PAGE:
Both the I-Pace and the Cooper S E Countryman ALL4 have standard driver and passenger frontal airbags, front side-impact airbags, side-impact head airbags, four-wheel antilock brakes, all wheel drive, traction control, electronic stability systems to prevent skidding, daytime running lights and rearview cameras.
The Jaguar I-Pace weighs 836 pounds more than the MINI Cooper S E Countryman ALL4. The NHTSA advises that heavier vehicles are much safer in collisions than their significantly lighter counterparts.
The I-Pace comes with a full 5-year/60,000-mile basic warranty, which covers the entire truck and includes 24-hour roadside assistance. The Cooper S E Countryman ALL4’s 4-year/50,000-mile basic warranty expires 1 year and 10,000 miles sooner.
Jaguar pays for scheduled maintenance on the I-Pace for 2 years and 24,000 miles longer than MINI pays for maintenance for the Cooper S E Countryman ALL4 (5/60,000 vs. 3/36,000).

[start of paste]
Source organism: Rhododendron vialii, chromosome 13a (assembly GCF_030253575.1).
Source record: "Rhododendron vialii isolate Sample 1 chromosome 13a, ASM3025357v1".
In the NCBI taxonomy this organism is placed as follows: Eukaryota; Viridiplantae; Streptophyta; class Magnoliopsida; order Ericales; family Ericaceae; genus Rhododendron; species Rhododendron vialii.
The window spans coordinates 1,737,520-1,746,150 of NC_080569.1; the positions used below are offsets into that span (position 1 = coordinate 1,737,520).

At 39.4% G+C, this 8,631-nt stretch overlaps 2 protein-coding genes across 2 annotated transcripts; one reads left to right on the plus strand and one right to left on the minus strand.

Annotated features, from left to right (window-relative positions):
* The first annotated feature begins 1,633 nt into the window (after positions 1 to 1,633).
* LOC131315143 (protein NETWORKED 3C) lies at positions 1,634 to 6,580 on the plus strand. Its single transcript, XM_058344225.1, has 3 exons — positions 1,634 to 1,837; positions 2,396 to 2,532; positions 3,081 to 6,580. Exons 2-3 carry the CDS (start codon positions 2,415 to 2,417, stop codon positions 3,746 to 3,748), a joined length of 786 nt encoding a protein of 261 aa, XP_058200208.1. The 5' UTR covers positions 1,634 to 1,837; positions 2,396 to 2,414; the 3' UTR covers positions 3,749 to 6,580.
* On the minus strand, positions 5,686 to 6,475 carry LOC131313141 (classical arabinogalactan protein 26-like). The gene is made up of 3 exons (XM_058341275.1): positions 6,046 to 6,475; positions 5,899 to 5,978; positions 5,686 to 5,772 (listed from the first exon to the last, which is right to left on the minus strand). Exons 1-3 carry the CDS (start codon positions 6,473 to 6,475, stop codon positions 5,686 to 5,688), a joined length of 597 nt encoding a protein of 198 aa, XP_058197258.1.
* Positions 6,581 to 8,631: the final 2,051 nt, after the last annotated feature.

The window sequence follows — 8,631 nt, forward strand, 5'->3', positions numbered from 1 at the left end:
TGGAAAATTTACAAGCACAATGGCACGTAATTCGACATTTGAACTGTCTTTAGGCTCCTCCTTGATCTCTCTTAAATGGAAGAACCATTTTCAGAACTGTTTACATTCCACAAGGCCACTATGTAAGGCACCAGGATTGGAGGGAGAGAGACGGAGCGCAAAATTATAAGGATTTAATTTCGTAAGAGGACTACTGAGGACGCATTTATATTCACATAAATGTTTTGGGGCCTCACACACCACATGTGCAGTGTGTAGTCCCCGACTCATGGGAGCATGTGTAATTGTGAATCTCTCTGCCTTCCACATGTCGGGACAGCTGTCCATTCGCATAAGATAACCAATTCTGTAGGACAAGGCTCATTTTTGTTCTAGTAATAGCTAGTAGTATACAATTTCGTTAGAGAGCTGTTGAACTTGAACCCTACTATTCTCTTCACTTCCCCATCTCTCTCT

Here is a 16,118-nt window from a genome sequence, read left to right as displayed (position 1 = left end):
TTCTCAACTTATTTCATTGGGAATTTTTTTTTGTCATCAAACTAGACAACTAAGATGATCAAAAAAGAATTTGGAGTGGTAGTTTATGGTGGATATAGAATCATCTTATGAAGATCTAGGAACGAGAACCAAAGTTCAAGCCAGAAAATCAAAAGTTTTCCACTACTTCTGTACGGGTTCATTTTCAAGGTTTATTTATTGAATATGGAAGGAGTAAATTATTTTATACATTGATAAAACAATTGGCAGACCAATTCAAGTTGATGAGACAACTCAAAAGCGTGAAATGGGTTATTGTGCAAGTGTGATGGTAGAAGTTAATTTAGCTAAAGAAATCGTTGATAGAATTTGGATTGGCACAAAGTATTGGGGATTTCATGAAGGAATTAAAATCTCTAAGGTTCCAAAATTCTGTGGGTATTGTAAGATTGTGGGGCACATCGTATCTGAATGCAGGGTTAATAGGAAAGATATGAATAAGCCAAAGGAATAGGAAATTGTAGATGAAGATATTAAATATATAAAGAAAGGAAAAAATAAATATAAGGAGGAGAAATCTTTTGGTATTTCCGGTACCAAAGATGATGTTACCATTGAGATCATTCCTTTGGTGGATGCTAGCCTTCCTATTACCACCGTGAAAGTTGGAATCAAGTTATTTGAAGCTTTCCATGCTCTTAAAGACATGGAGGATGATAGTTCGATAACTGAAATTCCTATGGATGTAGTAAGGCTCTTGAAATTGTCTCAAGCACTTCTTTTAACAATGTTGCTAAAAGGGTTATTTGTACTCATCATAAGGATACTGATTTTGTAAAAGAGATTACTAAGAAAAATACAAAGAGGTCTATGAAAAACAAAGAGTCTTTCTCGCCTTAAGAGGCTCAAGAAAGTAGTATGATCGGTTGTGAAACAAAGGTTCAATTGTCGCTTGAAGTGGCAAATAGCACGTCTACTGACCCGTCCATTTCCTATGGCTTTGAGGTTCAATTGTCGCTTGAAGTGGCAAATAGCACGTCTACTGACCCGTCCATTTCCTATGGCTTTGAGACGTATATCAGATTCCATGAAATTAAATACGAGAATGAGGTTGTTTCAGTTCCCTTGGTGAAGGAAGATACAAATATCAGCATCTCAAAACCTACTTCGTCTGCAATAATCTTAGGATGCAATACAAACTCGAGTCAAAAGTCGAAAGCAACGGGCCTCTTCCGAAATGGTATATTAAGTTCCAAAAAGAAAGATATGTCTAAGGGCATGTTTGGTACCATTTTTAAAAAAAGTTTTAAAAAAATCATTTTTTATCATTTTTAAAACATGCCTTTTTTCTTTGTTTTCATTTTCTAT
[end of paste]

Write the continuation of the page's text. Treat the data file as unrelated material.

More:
There are over 29 percent more Jaguar dealers than there are MINI dealers, which makes it easier should you ever need service under the I-Pace’s warranty.
The I-Pace’s electric motor produces 173 more horsepower (394 vs. 221) and 228 lbs.-ft. more torque (512 vs. 284) than the Cooper S E Countryman ALL4’s 1.5 turbo 3 cyl. hybrid.
On the EPA test cycle the I-Pace gets better fuel mileage than the Cooper S E Countryman running on electricity (93 city/97 hwy vs. 63 city/66 hwy MPGe).
On the EPA test cycle the I-Pace gets better fuel mileage than the Cooper S E Countryman running its gasoline engine (93 city/97 hwy MPGe vs. 28 city/27 hwy).
The I-Pace’s maximum EPA estimated driving range is 234 miles on a full charge. The Cooper S E Countryman ALL4 can only travel about 12 miles before it has to start its internal combustion engine.
For better traction, the I-Pace has larger tires than the Cooper S E Countryman ALL4 (255/40R22 vs. 225/50R18).
The I-Pace’s tires provide better handling because they have a lower 40 series profile (height to width ratio) that provides a stiffer sidewall than the Cooper S E Countryman ALL4’s standard 50 series tires.